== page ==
On Wednesday, Oct. 8, author, biologist, and environmentalist Dr. Sandra Steingraber spoke at Knox College. Known for her works Living Downstream and Having Faith, Steingraber touched on several topics related to her specialty, chemicals in the environment. She also addressed the connection between economy and environment and our campus’ role in sustainability.
Steingraber’s talk posed the question, “Which will happen first, economic collapse or ecological collapse?” and answered that the two are happening simultaneously. “[Ecology and economy] are ruled over by a regulatory system that has become disassembled and unresponsive to data and early warnings,” she said.
“What would it be like if we were thinking of ourselves in the midst of an ecological crisis?” asked Steingraber. She pointed out that we think of ourselves as in an economic crisis, and yet according to recent findings, one in four species of mammals are heading towards extinction.
Steingraber illustrated how there are hidden connections between economy and environment, with a story about how the increase in the production of plasma TVs is hurting coral reefs. She said also that loss of diversity, in economic or ecological terms, is a threat to the health of the system, and the “get big or get out” mentality is fostering that loss of diversity.
In both the environment and the economy, positive feedback loops seem to be “driven by panic and fear,” and this sentiment ends up supporting actions that drive us into more and more destructive situations.
Steingraber went into the issue of chemicals in our environment, making comparisons between our laws and the laws of the European Union. Because of our respective laws, toxin-free products are sold in the European Union, while products with toxins are still sold in the United States.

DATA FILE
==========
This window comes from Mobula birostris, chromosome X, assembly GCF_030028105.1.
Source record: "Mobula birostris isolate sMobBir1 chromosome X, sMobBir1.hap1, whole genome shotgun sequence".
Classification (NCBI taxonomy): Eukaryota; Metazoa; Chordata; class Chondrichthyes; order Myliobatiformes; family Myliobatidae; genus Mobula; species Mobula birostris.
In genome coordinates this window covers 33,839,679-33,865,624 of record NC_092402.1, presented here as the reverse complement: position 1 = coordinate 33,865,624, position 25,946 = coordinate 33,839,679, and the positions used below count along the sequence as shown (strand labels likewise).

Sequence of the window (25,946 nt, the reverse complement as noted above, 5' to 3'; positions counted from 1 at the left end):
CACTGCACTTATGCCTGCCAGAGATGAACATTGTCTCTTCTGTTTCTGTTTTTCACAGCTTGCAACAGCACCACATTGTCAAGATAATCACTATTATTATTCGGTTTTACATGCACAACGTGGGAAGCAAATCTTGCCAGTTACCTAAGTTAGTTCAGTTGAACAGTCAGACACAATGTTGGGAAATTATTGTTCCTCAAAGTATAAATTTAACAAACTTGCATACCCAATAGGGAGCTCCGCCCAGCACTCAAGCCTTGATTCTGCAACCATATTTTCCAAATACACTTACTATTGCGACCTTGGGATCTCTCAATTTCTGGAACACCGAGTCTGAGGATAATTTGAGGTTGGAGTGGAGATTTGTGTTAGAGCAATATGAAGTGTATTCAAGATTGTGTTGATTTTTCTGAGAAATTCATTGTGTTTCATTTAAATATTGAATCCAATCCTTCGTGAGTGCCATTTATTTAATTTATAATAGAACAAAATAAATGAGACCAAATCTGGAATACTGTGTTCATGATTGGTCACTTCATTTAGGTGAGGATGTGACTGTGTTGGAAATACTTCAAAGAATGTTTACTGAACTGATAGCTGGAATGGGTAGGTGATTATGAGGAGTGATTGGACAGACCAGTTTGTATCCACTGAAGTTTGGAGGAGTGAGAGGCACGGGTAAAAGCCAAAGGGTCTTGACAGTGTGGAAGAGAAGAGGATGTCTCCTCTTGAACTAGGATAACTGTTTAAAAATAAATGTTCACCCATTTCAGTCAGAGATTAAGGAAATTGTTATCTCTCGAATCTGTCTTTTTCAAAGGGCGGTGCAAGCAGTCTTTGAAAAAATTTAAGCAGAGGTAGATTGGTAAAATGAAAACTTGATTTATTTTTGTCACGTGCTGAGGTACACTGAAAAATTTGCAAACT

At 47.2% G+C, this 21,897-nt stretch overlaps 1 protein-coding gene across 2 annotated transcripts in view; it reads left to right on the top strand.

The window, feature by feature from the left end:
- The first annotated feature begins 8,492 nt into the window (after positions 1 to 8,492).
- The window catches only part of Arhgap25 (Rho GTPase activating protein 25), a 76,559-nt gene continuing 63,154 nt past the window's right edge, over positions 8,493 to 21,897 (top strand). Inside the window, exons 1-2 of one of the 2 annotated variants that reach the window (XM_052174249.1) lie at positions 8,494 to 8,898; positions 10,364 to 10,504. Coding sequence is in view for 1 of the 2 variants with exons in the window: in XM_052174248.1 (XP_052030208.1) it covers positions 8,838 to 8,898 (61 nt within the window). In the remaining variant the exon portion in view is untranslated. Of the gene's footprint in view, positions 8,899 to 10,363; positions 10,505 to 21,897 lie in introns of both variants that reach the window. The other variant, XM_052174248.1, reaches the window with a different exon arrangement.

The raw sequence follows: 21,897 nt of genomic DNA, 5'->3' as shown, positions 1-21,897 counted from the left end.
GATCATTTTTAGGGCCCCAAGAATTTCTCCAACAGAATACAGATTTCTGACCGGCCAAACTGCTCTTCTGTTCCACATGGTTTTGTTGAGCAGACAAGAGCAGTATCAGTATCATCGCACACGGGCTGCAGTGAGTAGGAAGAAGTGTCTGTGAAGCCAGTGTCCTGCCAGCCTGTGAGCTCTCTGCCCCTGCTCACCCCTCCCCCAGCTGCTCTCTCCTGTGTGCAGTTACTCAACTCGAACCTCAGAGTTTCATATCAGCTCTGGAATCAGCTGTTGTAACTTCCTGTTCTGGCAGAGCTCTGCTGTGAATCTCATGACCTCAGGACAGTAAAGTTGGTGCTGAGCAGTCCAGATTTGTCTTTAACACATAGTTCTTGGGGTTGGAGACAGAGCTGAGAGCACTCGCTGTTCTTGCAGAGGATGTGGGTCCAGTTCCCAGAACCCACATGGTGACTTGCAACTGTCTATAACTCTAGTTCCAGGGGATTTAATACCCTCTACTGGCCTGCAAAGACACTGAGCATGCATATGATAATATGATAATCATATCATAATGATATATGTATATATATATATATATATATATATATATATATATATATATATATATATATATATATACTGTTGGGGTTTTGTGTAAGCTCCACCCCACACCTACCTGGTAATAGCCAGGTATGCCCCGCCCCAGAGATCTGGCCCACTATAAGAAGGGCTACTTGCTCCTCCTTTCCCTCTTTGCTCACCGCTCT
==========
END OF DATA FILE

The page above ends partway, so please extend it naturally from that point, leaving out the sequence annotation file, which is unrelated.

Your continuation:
She also spoke of Knox’s role in fostering sustainability. Steingraber said, “There is a tradition of university serving as an incubator for new ideas.”
Colleges, in Steingraber’s mind, can encourage sustainability within the curriculum, within student activism, and within the operation of the university. Curriculum can be greened by incorporating an environmental, ecological, and sustainable aspect into classes, reading materials, discussions, etc. Steingraber believes this can be established in every subject across the map, not only in the sciences.
With student and alumni activism, Steingraber believes students can have an impact on their institution long after they graduate. In the end, she reminded students that we all have roles to play in making a better future.
“This is a problem so big that nobody’s going to solve it by themselves,” said Streingraber.
We are playing the “save the world symphony,” according to Steingraber.
“None of us have to play a solo, we just have to know what instrument we hold,” she said.
Peter Schwartzman, chair of the environmental studies department, was pleased with her presentation of the comparison between ecological and economical collapse.
“I don’t think it ever gets mentioned in the same sentence. We can’t treat environment and economy as separate entities,” said Schwartzman.
“Sustainability isn’t something someone can do single-handedly. It’s something you need to find within yourself that works for you, without thinking you need to chance absolutely everything,” said senior Rachel Deffenbaugh, an environmental studies major.
Junior Bryce Parsons-Twesten felt her presence on campus was important for Knox in two ways.
“There are people who are already interested and aware of these issues, who are looking for more information and for individual responses. There are also people who are less aware of the issues, and there is the ability of a speaker to create awareness of specific subsets, of issues within an issue,” said Parsons-Twesten.
Junior Abby Pardick, an environmental studies major who serves as chair of the Sustainability Task Force, also saw great value in Sandra Steingraber’s visit.
“Knox needs outside resources to bring in new ideas to motivate campus. We’re all just one link in a big chain of people,” said Pardick.